It was bound to happen, because it happens every August. The whisper usually starts in the distance. It begins with a gentle breeze, and then builds to gale force.
Hear that? Tebow. Tim Tebow. Timmy.
His name lodges once more in the mind. You recall something he once did on an NFL field, but that seems so far off now, and so long ago. So irrelevant, really.
That’s the correct feeling, because no logical-minded football watcher should waste even a mere second of thought on Tim Tebow the quarterback. Tim Tebow the person seems like a nice, genuinely kind man, and we all wish him the best of luck in his new gig saying words on your television at the SEC Network.
But a quarterback he is not, and yet still with an injury to a backup at the position, his name has yet again risen from the great beyond. This time it’s Matt Moore who’s dinged up, with Ryan Tannehill’s backup in Miami having sat out the past five days of practice and the Dolphins’ first preseason game due to a shoulder problem.
The Dolphins have been forced to at least explore training camp bodies. That led Armando Salguero of the Miami Herald to look at Tebow and ask: hey, why not?
The appropriate response to any such question is always simply “why?” The Dolphins’ short-term quarterback need and Tebow’s lack of qualifications for it shows just how little hope he has of ever making a significant NFL contribution again.
In Tannehill the Phins already have their young, promising quarterback, and in Moore they have an established veteran who has started and proven to be capable — if still underwhelming — against NFL competition. That experience is also valuable during August training camp learning time, because further down the depth chart are Pat Devlin and Seth Lobato, who are both raw and could use the mentoring presence of a veteran.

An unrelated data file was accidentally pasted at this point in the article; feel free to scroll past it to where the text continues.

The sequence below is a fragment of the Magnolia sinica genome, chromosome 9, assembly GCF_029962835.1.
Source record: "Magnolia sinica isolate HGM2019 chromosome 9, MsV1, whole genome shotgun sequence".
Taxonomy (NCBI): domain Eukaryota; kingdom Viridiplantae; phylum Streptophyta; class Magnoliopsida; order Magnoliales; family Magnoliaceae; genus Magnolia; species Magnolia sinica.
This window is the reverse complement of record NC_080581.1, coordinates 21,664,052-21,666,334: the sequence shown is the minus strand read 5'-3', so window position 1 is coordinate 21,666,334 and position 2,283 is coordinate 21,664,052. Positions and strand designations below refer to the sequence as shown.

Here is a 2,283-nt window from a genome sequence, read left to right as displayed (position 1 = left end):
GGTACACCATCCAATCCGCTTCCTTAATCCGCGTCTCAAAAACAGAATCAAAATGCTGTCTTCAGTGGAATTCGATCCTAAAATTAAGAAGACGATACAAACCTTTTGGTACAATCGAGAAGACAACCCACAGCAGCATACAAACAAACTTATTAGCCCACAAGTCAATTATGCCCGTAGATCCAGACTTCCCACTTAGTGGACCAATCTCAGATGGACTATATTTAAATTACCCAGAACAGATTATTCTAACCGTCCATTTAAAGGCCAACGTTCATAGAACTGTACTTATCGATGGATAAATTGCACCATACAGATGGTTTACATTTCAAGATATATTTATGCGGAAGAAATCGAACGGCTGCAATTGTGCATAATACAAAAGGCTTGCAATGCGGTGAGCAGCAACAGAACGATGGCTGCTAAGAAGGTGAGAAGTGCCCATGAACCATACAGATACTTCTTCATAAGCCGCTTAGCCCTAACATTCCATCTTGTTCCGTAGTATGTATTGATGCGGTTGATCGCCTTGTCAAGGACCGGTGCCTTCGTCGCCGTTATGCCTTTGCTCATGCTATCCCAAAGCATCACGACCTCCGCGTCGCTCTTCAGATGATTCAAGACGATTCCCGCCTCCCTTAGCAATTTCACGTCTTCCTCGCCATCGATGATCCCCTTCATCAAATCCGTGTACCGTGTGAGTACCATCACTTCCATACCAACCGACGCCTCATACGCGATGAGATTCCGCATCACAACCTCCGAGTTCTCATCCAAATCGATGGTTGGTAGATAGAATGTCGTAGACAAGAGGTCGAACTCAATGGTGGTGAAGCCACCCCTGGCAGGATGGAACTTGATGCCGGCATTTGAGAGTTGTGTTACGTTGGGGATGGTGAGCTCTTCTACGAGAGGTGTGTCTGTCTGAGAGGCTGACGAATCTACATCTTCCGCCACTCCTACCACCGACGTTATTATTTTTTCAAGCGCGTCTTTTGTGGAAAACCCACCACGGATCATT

That title belongs to the likes of Rex Grossman and Brady Quinn, both of whom were brought in by the Dolphins for a workout today. There are always Rex Grossmans and Brady Quinns available to pluck off the street, and Tebow doesn’t fit their profile.
Those sort of junk heap quarterbacks come with a strong stench too, but at minimum Grossman and Quinn bring veteran guidance simply from the amount of league service time they’ve accumulated. And in a dire emergency they’re both capable of standing in the pocket and completing a forward pass with some degree of consistency. Translation: at best they can be average or thereabouts, a standard Tebow falls far below.
Tebow clearly can’t bring a mentoring presence, because there’s little to learn from his loopy throwing motion and inability to justify an existence as even a punt protector with the New York Jets. And even though he’s still young at 26 years old, the optimism for any potential he once had has run dry. The last drop of that hope fizzled when even Josh McDaniels, the Tebow fanboy kingpin, couldn’t justify a roster spot for him last summer in New England.
McDaniels’ resurrection attempt failed, and now 2011 — a time when Tebow taught us that quarterback wins are meaningless as a statistic — is a spec in the rearview (unnecessary reminder: his career completion percentage is 47.9, with a passer rating of 75.3). Tebow is out of the league and unable to get a roster sport even during a time of the year when there are 90 of them per team.
He repeatedly failed as a quarterback, and he rightfully remains below Quinn, Grossman, and several other veteran journeymen who have logged many miles (Dan Orlovsky, Kellen Clemens, and Shaun Hill, to name a few well worn arms who are currently rostered).
Eventually, his name won’t come up even as a tossed-in mention following an injury. Tebow the football player will fade away forever, while Tebow the human will stay on your living room picture boxes. That’s the natural order of all things Tebow.